The ABA has voted in favor of letting law schools accept Graduate Record Examination scores from applicants in place of Law School Admission Test LSAT) scores.
The Council of the ABA Section of Legal Education and Admissions to the Bar made the decision, without requiring approval from anone one else according to Bill Adams, ABA managing director of accreditation and legal education.
The ruling is a major victory for the Educational Testing Service, which operates the GRE and which has been fighting for the ABA’s recognition, especially since 2016
According to a news release, the topic falls under Standard 503, which requires that law schools use a “valid and reliable” admission test to assess applicants’ capabilities of completing law school. Before the council’s November decision, schools had to demonstrate that entrance exams other than the LSAT were valid and reliable, including the GRE.
“This was in closed session because it involved an ongoing conversation, including what advice we might want to provide about application of the standard that was not final by the time of the open session,” Adams told the ABA Journal.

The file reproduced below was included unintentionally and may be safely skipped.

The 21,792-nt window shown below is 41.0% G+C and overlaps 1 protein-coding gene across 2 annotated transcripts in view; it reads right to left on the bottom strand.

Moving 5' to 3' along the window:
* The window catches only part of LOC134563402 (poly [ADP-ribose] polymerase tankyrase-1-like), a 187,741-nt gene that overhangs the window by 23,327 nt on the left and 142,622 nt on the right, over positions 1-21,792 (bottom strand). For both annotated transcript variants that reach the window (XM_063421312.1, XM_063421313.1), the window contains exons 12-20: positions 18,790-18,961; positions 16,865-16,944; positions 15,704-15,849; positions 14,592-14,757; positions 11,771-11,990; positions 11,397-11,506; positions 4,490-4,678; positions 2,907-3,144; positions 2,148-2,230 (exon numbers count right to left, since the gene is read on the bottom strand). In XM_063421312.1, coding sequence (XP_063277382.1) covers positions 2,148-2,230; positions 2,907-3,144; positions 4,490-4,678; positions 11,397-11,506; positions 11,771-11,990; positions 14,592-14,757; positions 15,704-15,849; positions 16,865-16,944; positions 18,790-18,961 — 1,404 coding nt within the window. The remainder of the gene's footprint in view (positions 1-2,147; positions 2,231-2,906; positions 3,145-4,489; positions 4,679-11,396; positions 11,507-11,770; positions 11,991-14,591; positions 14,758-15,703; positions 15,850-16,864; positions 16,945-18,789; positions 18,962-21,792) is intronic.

Previously, at the 2018 ABA Annual Meeting, the council submitted a proposed resolution to the House of Delegates that called for cutting Standard 503 and adding more language to Standard 501, which requires law schools adhere to sound admission policies and practices.
Many of the country’s law schools supported the move, who had received criticism from a variety of groups including the Minority Network, a group of law school admissions professionals. The council withdrew the proposed revision shortly before the scheduled House of Delegates’ vote.
For the more recent revision, it could take a few admissions cycles to determine impact, according to Jeff Thomas, executive director of legal programs at test prep company Kaplan. In a statement via email, he estimated that few law school applicants submit GRE scores, perhaps because there’s a perception LSAT scores were preferred.
“Overall, we are glad the ABA has finally made a ruling on this issue, which will bring some much needed clarity to both law schools and prospective students—keeping prospective students in limbo was particularly unfortunate,” Thomas said.
The Educational Testing Service administers the GRE. Alberto Acereda, its associate vice president of global higher education, said in a statement via email the council’s decision demonstrates the GRE’s value in legal education.
“We look forward to continuing to bring innovation and transformation to legal education, working alongside law schools to enrich and diversify pools of future legal practitioners,” Acereda said.
The Law School Admission Council is responsible for the LSAT. A spokesperson told the ABA Journal in a statement the LSAC was not going to second-guess the council’s decision.